I couldn’t quite maintain the standards of academic decorum when I saw that the newest issue of Books & Culture included my first piece for the best Christian cultural review around. The sports expression “Act like you’ve been there before” comes to mind…
(Both halves. I’m seeing too many instances of “Christ” Gehrz and Chris “Gerhz,” people.)
Seriously, to get to share the cover with the likes of Nicholas Wolterstorff, Alan Jacobs, David Bebbington, and Philip Jenkins is both thrilling and humbling. I also enjoyed that my name is right next to Lauren Winner’s — both because I enjoy her work so much and because when my mom saw a cropped picture of the cover that cut off Winner’s first name, she told me it looked like I had won some kind of prize. (“Winner • Chris Gehrz.”)
Fittingly, not only is my name right under that of John Schmalzbauer, but his article and mine are next-door neighbors.
Mine (I hasten to add) is an essay reviewing Reclaiming Pietism, Roger Olson and Christian Collins Winn’s fine attempt to retrieve that oft-overlooked evangelical tradition. Here’s my concluding thought:
Of course, one thing these and other hallmarks of the Pietist ethos have in common is that they “are always in danger of falling back into dead orthodoxy.” Perhaps this volume will help to rescue forgetful evangelicals from such a loss and such a fall, for as fragile and fleeting as the Pietist ethos can be, it endures because it is splendidly adaptable—as capable of reinvention in response to our own “crisis of piety” as in centuries before.
Then John’s review of Timothy Gloege’s Guaranteed Pure: The Moody Bible Institute, Business, and the Making of Modern Evangelicalism also tells the story of John’s great-grandfather, who grew up among a certain kind of Midwestern Lutherans: “Shaped by the dual inheritance of Lutheran confessionalism and Norwegian Pietism (especially the legacy of the revivalist Hans Nielsen Hauge), they followed a religion of both head and heart.” John concludes that for his great-grandfather and many other Scandinavian immigrants, “Pietism primed the pump,” as they “traded the structures and rituals of ‘churchly Christianity’ for the experiential religion of American revivalism.” This helps illustrate one of my few substantive critiques of Reclaiming Pietism: that Christian and Roger say far too little about Scandinavian and Scandinavian-American Pietism in the 19th and early 20th centuries.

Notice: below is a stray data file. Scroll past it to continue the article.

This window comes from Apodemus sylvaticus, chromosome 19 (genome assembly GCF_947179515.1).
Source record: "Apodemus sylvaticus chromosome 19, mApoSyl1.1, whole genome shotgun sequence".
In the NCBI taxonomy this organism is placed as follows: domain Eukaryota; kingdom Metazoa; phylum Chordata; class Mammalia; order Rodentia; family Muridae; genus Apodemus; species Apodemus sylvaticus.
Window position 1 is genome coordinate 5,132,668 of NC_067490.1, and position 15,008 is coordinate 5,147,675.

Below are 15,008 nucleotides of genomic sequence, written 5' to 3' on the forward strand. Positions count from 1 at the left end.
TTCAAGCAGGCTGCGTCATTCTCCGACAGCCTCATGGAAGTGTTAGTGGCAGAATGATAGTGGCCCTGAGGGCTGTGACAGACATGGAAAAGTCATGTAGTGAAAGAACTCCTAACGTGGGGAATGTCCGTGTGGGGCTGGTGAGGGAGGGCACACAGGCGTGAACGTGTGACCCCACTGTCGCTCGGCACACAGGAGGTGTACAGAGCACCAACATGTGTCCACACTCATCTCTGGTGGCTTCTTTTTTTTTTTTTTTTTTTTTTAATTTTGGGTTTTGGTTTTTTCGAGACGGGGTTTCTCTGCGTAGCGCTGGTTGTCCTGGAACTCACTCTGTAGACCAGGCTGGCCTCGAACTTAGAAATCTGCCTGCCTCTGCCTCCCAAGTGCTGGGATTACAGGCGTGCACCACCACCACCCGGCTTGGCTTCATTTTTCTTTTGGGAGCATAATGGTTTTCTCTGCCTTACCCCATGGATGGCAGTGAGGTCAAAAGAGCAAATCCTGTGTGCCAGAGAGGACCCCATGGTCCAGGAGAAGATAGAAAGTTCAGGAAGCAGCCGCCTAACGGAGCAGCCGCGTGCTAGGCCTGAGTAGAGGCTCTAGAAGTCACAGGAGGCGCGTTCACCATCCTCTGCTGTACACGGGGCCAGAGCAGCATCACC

(Coincidentally, the issue also includes an interview with Houghton College president Shirley Mullen, who, like John, wrote a kind endorsement of our book on Pietism and higher ed. In her conversation with Todd Ream, Shirley reflects on being one of the few women to preside over a Christian college, the “growing cultural puzzlement about the very notion of Christian liberal arts,” and Houghton’s Wesleyan identity. I love her closing statement: “Frankly, there is no other institution in our society so comprehensively and intentionally committed to the cultivation of human wholeness as the private residential college. That includes a commitment to service—for the sake of the church and the sake of the world.”)
Finally, I’m honored that my piece follows a review essay by Mark Noll, who’s only one of the most gifted historians and thoughtful Christian intellectuals around. Few others warrant their own spiritual-intellectual memoir, but I’m glad he was talked into writing From Every Tribe and Nation, another of those books I’m reading more slowly than I’d like. Noll seems to appear in every other issue of B&C; this one is a review essay on Christianity in 20th century Canada.
At least for now, my article on Pietism is behind the B&C firewall. But if you’re not already a subscriber, let this be the reason you become one.